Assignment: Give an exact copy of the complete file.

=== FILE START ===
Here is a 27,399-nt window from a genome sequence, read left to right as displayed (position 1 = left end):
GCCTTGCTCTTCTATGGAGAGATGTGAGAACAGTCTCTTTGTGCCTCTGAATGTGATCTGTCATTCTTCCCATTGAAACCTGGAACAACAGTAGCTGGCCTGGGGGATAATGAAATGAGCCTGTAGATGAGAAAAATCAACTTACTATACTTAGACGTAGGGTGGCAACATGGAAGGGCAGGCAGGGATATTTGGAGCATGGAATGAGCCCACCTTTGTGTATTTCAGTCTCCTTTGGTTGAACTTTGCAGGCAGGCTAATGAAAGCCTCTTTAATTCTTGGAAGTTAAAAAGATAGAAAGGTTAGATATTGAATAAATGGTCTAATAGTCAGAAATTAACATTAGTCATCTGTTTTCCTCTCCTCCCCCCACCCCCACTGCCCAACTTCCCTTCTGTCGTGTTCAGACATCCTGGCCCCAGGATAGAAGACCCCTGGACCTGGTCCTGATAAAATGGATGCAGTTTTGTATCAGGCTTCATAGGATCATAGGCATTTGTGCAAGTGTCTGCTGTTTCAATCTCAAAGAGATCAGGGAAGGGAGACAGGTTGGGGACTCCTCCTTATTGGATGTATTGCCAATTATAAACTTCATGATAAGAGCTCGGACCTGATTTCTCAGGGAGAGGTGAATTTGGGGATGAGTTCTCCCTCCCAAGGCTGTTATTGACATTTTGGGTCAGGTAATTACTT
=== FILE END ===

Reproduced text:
Here is a 27,399-nt window from a genome sequence, read left to right as displayed (position 1 = left end):
GCCTTGCTCTTCTATGGAGAGATGTGAGAACAGTCTCTTTGTGCCTCTGAATGTGATCTGTCATTCTTCCCATTGAAACCTGGAACAACAGTAGCTGGCCTGGGGGATAATGAAATGAGCCTGTAGATGAGAAAAATCAACTTACTATACTTAGACGTAGGGTGGCAACATGGAAGGGCAGGCAGGGATATTTGGAGCATGGAATGAGCCCACCTTTGTGTATTTCAGTCTCCTTTGGTTGAACTTTGCAGGCAGGCTAATGAAAGCCTCTTTAATTCTTGGAAGTTAAAAAGATAGAAAGGTTAGATATTGAATAAATGGTCTAATAGTCAGAAATTAACATTAGTCATCTGTTTTCCTCTCCTCCCCCCACCCCCACTGCCCAACTTCCCTTCTGTCGTGTTCAGACATCCTGGCCCCAGGATAGAAGACCCCTGGACCTGGTCCTGATAAAATGGATGCAGTTTTGTATCAGGCTTCATAGGATCATAGGCATTTGTGCAAGTGTCTGCTGTTTCAATCTCAAAGAGATCAGGGAAGGGAGACAGGTTGGGGACTCCTCCTTATTGGATGTATTGCCAATTATAAACTTCATGATAAGAGCTCGGACCTGATTTCTCAGGGAGAGGTGAATTTGGGGATGAGTTCTCCCTCCCAAGGCTGTTATTGACATTTTGGGTCAGGTAATTACTT